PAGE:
I realised something I love though that could help though.  I always love wearing headphones and I love music, so I thought that I'd give audiobooks a go and woah ...they are great!  I can listen to them when I am driving, when I am cooking, doing simple tasks on the PC and other times in life when I would have popped some music on.  I can go through books as  I've always wanted to, just in a different way and a way that suits my needs better. I can completely focus on the words at times when I am not fighting to keep my eyes open.  I am fighting a losing battle with books in printed form all the while I have this extra battle with fatigue going on but I now have another avenue in to reading and that makes me very happy.

    So, the point of all this is that I've been reading, well listening to, a great book.  

    It's called Mastery and it's by Robert Greene.  

    Mastery-ROBERT-GREENE-ROBERT-GREENE-BLOG-ROBERT-GREENE-MASTERY

    I seem to have gravitated towards biographies and non-fiction since finding my way to audiobooks, and I saw some great reviews that lead me to this one in particular.  It's a beast, as in really long, but I seem to have got that lovely whizzing through feeling like I did with my James Herriots.  The book is so interesting as it looks at the reasons that some people master the field that they are in.  Rather than just being a huge book of theory, Robert talks us through the lives of Leonardo Da Vinci, Albert Einstein, Mozart and some amazing contemporary masters.  It's a bit black and white at points, but I think it needs to be in order to really drive home his ideas and keep us on track with the theory and fibre of his argument at the time.  He shows us that we don't need to be born with a gift or be some special human being, we just need to find what makes us unique.  We need to keep a wide view of our calling and let life guide us through, even noticing the things we feel are our flaws, and help them guide us.  It takes practice to become a master of anything, which is something that we are not so good at during this digital and age of instant gratification. We also need a mentor who can help guide us and impart knowledge to us during our apprenticeship phase, before we break away and find our own path as we follow the last part of our journey to mastery.  It's a fascinating book and I've loved it so much it's made me write a little blog post about it.  I've even got it as a printed book now too so I can highlight bits and jot my thoughts down in.  Who knows, one day I might even be able to kick this fatigue and sit down with a cuppa and read it as well :)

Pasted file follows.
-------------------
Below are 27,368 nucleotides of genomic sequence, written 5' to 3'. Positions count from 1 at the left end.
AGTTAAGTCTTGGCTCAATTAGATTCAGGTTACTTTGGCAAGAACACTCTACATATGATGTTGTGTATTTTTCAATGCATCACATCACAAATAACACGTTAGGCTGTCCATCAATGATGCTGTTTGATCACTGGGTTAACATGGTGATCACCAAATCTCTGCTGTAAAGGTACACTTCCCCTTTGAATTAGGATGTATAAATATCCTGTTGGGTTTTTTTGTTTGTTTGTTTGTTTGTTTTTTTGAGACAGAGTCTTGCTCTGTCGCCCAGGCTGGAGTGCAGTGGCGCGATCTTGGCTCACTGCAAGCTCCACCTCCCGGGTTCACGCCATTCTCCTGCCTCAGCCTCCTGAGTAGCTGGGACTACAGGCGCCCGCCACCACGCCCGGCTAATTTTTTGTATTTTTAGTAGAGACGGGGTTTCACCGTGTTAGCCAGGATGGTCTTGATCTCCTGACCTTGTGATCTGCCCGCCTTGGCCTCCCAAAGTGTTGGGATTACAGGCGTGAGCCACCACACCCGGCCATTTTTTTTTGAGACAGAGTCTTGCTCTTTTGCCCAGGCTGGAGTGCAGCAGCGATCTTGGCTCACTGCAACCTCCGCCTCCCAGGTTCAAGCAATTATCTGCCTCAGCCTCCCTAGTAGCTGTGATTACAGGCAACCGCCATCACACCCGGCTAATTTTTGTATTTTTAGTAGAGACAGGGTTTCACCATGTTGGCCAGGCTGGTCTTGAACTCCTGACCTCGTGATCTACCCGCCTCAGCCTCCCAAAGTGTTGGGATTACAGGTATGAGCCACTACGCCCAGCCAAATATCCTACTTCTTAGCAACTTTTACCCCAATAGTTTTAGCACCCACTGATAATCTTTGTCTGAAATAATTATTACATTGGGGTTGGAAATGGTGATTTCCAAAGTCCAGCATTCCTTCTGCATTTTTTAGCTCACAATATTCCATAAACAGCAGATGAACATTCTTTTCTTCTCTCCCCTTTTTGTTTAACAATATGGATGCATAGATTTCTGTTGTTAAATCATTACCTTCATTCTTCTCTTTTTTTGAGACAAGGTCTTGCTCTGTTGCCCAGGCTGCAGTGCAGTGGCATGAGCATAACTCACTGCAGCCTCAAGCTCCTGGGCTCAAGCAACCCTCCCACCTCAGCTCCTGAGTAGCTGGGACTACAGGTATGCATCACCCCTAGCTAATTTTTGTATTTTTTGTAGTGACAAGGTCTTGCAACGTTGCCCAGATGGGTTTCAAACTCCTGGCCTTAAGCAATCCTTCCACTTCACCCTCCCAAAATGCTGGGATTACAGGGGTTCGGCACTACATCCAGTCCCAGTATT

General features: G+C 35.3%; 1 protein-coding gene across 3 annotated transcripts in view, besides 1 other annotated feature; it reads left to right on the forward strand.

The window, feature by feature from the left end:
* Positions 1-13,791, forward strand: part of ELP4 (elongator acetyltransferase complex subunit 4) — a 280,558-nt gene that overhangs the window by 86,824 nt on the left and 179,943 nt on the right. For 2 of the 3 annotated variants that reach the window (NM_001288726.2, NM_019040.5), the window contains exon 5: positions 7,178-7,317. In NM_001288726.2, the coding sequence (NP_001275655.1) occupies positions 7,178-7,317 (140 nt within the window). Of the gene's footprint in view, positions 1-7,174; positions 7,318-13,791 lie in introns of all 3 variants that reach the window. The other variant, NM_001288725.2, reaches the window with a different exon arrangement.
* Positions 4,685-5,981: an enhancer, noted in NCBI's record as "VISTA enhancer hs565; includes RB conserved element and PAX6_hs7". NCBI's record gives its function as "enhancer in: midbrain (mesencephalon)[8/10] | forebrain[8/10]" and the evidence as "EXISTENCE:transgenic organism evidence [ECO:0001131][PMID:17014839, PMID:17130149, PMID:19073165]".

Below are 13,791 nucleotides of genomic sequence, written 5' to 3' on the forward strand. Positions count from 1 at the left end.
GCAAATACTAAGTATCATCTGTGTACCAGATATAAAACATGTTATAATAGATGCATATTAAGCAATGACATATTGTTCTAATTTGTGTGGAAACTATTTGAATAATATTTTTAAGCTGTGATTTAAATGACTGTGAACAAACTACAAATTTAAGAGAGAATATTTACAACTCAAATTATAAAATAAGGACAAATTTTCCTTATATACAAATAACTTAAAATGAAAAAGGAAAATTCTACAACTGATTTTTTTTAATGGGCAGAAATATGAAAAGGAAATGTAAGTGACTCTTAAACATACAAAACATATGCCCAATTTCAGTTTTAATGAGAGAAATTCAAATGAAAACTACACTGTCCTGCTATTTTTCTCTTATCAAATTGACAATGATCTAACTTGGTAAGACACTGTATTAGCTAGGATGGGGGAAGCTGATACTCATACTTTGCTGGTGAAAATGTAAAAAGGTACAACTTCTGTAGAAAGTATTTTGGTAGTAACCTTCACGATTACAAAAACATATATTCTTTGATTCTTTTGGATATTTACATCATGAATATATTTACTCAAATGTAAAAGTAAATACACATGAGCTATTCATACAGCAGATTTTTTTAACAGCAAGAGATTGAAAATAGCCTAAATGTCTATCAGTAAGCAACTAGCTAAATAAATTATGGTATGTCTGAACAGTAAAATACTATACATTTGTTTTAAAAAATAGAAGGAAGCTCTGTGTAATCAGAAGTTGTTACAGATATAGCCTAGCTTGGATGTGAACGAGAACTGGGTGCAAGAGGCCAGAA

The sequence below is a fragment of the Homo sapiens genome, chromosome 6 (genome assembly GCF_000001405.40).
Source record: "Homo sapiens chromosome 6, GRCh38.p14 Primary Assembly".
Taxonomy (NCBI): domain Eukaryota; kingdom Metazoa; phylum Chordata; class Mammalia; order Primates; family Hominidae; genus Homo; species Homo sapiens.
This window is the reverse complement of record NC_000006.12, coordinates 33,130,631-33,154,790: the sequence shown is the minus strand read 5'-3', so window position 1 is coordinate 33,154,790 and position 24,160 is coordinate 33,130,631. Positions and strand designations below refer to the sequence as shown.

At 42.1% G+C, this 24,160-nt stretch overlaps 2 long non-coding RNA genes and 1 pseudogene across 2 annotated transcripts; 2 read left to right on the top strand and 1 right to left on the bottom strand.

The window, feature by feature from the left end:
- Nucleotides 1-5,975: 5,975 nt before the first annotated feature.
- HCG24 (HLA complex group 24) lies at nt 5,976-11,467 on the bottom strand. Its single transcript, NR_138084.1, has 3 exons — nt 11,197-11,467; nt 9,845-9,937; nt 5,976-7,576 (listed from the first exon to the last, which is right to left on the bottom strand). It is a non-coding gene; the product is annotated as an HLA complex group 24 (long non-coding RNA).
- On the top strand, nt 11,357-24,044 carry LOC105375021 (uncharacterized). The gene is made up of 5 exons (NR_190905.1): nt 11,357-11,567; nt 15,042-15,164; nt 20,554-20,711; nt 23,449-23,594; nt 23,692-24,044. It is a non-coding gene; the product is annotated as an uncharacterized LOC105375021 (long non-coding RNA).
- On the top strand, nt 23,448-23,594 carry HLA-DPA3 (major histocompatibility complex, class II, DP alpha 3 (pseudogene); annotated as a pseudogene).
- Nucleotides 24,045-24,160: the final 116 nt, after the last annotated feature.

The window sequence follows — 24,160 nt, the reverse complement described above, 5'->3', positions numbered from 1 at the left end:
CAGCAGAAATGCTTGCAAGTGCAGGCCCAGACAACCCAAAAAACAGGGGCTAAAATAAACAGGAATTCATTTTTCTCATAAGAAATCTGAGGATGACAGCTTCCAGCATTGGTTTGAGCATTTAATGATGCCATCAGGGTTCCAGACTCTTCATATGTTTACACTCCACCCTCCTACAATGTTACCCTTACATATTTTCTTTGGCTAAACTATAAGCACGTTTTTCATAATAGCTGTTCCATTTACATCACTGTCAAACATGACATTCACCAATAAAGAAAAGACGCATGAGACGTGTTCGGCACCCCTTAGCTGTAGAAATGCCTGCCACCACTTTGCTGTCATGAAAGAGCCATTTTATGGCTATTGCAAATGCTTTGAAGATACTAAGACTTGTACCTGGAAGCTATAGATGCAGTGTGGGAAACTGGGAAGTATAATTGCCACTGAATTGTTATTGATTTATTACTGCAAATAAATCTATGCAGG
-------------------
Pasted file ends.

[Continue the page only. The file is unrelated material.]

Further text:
Mastery

  3. My little holiday to Edinburgh

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    As you may have noticed, I took a week off this summer to head up to Edinburgh for the Fringe Festival.  I had no idea what to expect but I loved it so much that I just have to tell you about it.

     Darren did a great job on our picture!      Darren, a street artist, captured us brilliantly! 

     

    I am not good at taking time off as I run my little shop on my own, so when I do get away it makes it extra special.  I asked my daughter where she would like to go and "SCOTLAND" fired out of her mouth faster than even requests to stay up late.  With her explanation that she wanted to learn to speak as if she was from Scooootland, I just knew that we had to go.  We booked a few nights in the city, sorted out our flights and eagerly awaited her summer holiday from school.  We were not disappointed.